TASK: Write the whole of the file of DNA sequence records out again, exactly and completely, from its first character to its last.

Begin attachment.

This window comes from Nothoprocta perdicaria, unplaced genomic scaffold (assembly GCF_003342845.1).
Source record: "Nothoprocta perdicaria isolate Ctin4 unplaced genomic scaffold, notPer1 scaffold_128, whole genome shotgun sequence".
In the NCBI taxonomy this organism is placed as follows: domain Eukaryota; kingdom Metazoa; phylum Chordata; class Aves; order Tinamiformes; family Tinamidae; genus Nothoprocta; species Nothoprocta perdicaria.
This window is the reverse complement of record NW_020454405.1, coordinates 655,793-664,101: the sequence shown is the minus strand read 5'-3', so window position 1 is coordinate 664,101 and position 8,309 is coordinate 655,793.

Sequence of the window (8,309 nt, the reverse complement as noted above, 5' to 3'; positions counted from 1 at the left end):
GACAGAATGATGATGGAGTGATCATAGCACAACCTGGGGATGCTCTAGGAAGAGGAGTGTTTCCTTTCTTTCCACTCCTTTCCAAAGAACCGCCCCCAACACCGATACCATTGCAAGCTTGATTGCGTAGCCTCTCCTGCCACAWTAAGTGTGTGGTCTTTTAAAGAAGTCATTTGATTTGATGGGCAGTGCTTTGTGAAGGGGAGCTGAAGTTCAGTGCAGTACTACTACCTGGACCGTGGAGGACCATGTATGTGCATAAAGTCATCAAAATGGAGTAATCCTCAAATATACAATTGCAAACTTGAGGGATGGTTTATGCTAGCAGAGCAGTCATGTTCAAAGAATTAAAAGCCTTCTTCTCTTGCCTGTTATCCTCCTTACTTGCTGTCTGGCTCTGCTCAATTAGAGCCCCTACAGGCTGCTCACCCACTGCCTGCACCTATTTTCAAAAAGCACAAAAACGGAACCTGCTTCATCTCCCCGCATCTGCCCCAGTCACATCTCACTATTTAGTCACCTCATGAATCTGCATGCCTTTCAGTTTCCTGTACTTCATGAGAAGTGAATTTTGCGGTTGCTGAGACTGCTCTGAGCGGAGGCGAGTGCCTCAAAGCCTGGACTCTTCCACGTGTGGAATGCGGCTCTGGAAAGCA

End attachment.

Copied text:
This window comes from Nothoprocta perdicaria, unplaced genomic scaffold (assembly GCF_003342845.1).
Source record: "Nothoprocta perdicaria isolate Ctin4 unplaced genomic scaffold, notPer1 scaffold_128, whole genome shotgun sequence".
In the NCBI taxonomy this organism is placed as follows: domain Eukaryota; kingdom Metazoa; phylum Chordata; class Aves; order Tinamiformes; family Tinamidae; genus Nothoprocta; species Nothoprocta perdicaria.
This window is the reverse complement of record NW_020454405.1, coordinates 655,793-664,101: the sequence shown is the minus strand read 5'-3', so window position 1 is coordinate 664,101 and position 8,309 is coordinate 655,793.

Sequence of the window (8,309 nt, the reverse complement as noted above, 5' to 3'; positions counted from 1 at the left end):
GACAGAATGATGATGGAGTGATCATAGCACAACCTGGGGATGCTCTAGGAAGAGGAGTGTTTCCTTTCTTTCCACTCCTTTCCAAAGAACCGCCCCCAACACCGATACCATTGCAAGCTTGATTGCGTAGCCTCTCCTGCCACAWTAAGTGTGTGGTCTTTTAAAGAAGTCATTTGATTTGATGGGCAGTGCTTTGTGAAGGGGAGCTGAAGTTCAGTGCAGTACTACTACCTGGACCGTGGAGGACCATGTATGTGCATAAAGTCATCAAAATGGAGTAATCCTCAAATATACAATTGCAAACTTGAGGGATGGTTTATGCTAGCAGAGCAGTCATGTTCAAAGAATTAAAAGCCTTCTTCTCTTGCCTGTTATCCTCCTTACTTGCTGTCTGGCTCTGCTCAATTAGAGCCCCTACAGGCTGCTCACCCACTGCCTGCACCTATTTTCAAAAAGCACAAAAACGGAACCTGCTTCATCTCCCCGCATCTGCCCCAGTCACATCTCACTATTTAGTCACCTCATGAATCTGCATGCCTTTCAGTTTCCTGTACTTCATGAGAAGTGAATTTTGCGGTTGCTGAGACTGCTCTGAGCGGAGGCGAGTGCCTCAAAGCCTGGACTCTTCCACGTGTGGAATGCGGCTCTGGAAAGCA